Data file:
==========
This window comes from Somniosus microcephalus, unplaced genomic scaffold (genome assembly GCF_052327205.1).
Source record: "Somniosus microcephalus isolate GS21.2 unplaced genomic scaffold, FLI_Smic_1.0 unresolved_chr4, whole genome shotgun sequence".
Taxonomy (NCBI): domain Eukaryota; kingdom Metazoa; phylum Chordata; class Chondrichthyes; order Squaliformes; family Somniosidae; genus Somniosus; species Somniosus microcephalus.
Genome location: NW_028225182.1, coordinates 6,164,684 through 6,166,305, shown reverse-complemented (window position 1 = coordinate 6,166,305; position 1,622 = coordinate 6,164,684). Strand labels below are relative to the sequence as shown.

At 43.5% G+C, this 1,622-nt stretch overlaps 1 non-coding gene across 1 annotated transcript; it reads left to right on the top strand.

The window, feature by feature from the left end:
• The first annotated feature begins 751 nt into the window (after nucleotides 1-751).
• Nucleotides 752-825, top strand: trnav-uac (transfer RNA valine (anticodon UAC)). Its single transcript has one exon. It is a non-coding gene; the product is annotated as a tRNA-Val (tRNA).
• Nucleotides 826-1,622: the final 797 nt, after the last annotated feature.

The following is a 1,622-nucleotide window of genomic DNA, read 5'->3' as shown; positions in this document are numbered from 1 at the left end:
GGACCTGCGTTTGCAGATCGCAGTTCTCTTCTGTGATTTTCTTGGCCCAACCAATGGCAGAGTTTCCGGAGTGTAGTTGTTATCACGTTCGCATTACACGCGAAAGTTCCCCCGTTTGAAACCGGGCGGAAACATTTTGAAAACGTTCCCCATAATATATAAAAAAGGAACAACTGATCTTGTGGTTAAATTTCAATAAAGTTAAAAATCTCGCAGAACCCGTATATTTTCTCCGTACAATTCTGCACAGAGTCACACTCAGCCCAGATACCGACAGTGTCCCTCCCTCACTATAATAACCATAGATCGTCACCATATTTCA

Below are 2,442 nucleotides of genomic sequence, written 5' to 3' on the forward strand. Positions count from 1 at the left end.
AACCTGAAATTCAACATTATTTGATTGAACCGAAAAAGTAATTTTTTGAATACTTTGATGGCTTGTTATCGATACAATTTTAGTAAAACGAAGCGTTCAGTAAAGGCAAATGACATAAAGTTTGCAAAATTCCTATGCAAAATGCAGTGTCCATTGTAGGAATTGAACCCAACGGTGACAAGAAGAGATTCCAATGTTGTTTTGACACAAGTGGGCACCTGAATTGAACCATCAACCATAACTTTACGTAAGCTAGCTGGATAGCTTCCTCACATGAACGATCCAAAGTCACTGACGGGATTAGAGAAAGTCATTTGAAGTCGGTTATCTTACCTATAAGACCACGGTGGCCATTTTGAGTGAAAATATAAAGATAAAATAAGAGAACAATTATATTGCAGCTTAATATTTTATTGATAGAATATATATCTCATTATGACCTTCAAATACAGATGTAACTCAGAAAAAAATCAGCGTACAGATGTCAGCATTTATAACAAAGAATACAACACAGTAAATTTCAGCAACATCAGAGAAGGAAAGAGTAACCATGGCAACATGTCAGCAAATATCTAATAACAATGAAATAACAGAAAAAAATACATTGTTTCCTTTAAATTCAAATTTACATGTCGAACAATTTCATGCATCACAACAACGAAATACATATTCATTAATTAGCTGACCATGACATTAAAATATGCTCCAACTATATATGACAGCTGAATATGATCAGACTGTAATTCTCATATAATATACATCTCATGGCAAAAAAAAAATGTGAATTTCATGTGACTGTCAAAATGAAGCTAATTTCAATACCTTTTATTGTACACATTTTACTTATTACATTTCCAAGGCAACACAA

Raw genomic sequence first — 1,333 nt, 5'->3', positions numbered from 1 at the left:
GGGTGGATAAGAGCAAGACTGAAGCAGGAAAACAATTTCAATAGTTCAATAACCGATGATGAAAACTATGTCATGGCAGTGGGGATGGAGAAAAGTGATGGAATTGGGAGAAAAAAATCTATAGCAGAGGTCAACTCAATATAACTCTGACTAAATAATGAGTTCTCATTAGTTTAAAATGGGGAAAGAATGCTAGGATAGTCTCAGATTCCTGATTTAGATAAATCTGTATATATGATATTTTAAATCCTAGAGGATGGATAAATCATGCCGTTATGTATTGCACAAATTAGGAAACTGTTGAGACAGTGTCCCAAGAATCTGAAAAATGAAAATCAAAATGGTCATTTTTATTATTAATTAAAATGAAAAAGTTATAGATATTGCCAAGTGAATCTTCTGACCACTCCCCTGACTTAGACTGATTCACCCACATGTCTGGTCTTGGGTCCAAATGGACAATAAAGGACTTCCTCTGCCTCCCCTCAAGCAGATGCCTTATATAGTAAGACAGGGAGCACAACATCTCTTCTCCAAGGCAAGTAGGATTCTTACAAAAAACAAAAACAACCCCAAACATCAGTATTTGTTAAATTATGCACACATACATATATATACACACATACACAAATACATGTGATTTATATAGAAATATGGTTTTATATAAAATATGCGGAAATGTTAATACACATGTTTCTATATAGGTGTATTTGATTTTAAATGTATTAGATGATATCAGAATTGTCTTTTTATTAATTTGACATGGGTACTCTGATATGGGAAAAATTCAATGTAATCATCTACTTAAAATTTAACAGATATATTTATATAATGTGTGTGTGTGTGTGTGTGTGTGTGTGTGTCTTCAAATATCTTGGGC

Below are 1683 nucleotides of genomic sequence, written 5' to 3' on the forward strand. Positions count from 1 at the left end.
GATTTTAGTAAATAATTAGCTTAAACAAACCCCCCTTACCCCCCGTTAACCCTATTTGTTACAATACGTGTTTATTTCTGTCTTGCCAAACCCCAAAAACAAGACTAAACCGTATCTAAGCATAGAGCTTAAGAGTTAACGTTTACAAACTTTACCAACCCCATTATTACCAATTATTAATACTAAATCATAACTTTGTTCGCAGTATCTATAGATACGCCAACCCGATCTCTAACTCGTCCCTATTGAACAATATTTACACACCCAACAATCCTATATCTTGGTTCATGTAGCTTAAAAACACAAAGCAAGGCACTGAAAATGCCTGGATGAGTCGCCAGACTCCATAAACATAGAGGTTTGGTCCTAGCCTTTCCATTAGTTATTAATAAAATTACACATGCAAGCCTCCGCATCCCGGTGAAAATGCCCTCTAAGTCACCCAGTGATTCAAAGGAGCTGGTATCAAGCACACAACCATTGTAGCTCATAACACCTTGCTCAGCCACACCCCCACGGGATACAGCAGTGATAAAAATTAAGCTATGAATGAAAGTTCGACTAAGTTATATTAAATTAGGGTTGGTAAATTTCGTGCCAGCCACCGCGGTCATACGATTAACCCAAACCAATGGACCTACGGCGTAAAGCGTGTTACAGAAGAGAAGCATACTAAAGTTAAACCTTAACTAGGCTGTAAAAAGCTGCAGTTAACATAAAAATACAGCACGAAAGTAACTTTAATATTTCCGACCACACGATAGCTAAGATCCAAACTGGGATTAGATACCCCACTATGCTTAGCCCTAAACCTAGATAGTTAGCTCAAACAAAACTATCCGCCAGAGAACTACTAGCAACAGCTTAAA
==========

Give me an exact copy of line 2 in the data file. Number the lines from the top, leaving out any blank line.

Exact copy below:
Source record: "Somniosus microcephalus isolate GS21.2 unplaced genomic scaffold, FLI_Smic_1.0 unresolved_chr4, whole genome shotgun sequence".